Elegance in Science: The Beauty of Simplicity by Ian Glynn
Synopsis: We usually associate a sense of elegance with art or fashion design, poetry or dance, but the idea of elegance is surprisingly important in science as well. The use of the term is most apparent in the “elegant proofs” of mathematics–which Bertrand Russell once described as “capable of a stern perfection such as only the greatest art can show”–but as Ian Glynn reveals in this fascinating new book, the idea of elegance is essential to scientists working in all fields.
Glynn draws on a wide range of examples that demonstrate the elegance of science, from Pythagoras’ theorem and Archimedes’ proof to Kepler’s Laws, the experiments that demonstrated the nature of heat, and the several extraordinary episodes that led to Watson and Crick’s discovery of the structure of DNA. Scientists often share a sense of admiration and excitement on hearing of an elegant solution to a problem, an elegant theory, or an elegant experiment. For scientists, as for artists, elegance implies beauty, simplicity, clarity, and proportion; the elegant solution has a kind of stunning and unalterable rightness that inspires wonder and awe. The idea of elegance may seem strange in a discipline that prides itself on objectivity, but only if science is regarded as a dull activity of counting and measuring. It is, of course, far more than that, and Glynn shows precisely how and why elegance is a fundamental aspect of the beauty and imagination involved in scientific activity. An elegant solution may not always be a correct one, Glynn cautions, but elegance is deeply related to important philosophical issues of inference and best explanation.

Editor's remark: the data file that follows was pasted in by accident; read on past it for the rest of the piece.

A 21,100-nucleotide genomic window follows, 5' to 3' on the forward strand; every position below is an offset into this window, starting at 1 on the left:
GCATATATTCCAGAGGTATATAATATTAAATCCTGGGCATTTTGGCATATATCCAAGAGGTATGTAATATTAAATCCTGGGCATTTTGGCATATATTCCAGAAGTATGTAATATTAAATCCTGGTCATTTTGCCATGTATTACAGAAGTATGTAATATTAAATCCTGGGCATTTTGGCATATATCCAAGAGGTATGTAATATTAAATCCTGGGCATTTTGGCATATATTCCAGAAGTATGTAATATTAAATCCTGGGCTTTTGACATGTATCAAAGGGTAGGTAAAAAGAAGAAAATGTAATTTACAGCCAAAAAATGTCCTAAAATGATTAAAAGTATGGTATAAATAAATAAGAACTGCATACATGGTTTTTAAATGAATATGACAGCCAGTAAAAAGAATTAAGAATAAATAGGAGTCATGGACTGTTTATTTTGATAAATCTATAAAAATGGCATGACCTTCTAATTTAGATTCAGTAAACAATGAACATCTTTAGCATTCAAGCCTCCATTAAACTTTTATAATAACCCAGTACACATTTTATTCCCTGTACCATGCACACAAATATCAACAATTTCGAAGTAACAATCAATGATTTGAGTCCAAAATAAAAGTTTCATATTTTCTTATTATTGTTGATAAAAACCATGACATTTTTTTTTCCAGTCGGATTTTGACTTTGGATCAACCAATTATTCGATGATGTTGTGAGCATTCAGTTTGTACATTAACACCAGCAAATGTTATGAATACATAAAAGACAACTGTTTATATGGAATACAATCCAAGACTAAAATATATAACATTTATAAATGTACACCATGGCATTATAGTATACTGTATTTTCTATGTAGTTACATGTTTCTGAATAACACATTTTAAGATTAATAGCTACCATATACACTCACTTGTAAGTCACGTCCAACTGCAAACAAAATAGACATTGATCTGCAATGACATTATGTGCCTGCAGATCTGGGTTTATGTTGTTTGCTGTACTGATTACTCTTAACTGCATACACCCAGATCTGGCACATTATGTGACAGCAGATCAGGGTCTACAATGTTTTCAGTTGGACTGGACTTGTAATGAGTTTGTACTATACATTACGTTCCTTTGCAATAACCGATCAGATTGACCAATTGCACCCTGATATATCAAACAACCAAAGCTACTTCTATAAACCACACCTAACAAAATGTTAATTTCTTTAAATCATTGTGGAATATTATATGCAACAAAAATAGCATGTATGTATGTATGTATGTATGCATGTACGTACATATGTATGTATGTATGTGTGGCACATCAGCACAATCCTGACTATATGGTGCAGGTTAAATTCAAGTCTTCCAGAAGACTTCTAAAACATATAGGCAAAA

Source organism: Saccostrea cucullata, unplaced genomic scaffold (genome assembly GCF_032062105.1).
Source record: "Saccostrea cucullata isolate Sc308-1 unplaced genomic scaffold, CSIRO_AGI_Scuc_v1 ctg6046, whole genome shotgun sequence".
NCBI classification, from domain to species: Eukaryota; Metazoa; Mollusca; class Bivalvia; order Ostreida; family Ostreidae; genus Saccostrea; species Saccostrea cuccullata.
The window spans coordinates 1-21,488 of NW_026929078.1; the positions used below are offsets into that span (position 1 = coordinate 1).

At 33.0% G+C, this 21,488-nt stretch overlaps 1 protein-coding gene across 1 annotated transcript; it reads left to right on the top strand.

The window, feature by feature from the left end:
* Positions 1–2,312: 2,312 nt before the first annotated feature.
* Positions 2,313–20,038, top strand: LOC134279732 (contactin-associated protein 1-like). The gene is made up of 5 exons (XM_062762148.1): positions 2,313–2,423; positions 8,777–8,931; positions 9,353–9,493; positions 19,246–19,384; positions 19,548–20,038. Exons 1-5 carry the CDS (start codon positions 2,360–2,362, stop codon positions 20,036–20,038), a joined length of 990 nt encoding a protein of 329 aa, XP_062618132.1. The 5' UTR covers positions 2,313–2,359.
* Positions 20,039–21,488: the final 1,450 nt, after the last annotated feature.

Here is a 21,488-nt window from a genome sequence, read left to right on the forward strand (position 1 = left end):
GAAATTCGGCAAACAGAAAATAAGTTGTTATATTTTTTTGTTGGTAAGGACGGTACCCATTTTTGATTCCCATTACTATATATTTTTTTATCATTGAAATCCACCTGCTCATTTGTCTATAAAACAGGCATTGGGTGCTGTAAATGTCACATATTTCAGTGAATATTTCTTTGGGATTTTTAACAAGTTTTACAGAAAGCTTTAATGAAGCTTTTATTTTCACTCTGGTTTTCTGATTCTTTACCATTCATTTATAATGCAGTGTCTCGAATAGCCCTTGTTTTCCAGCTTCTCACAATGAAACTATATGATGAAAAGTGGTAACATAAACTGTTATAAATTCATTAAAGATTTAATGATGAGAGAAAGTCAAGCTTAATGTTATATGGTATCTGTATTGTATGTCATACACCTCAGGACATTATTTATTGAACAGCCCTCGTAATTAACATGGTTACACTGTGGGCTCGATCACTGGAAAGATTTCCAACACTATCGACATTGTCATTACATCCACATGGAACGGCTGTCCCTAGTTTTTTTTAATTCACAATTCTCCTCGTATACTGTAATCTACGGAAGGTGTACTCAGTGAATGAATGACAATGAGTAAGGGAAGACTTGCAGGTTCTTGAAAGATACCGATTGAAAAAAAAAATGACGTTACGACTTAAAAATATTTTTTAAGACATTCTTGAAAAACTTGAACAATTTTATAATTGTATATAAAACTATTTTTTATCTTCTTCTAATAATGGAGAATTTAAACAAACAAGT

Written with the same clarity and elegant simplicity it describes, Elegance in Science explores an often overlooked but profoundly important aspect of scientific discovery.
Published: May 2010 | ISBN-13: 978-0199668816
Mini-bio: Ian Michael Glynn is a British biologist and a Fellow of the Royal Society. He was Professor of Physiology, University of Cambridge, 1986–95, and is now Professor Emeritus. He has been a Fellow, Trinity College, Cambridge since 1955. Wikipedia
Science may remain shrouded in mystery and/or nerdish eccentricities (thank you, Big Bang Theory, your existence is both a blessing and a curse) but it is rarely associated with elegance. Leave that to Audrey Hepburn and her ilk, right? Well, no – in this book, particularly elegant examples of scientific thought, theory and experimental design are skilfully dissected by Glynn. This book altered my perspective regarding scientific research and I think it could be an eye-opener to a non-scientist. – From 10 Great Books on Life Sciences
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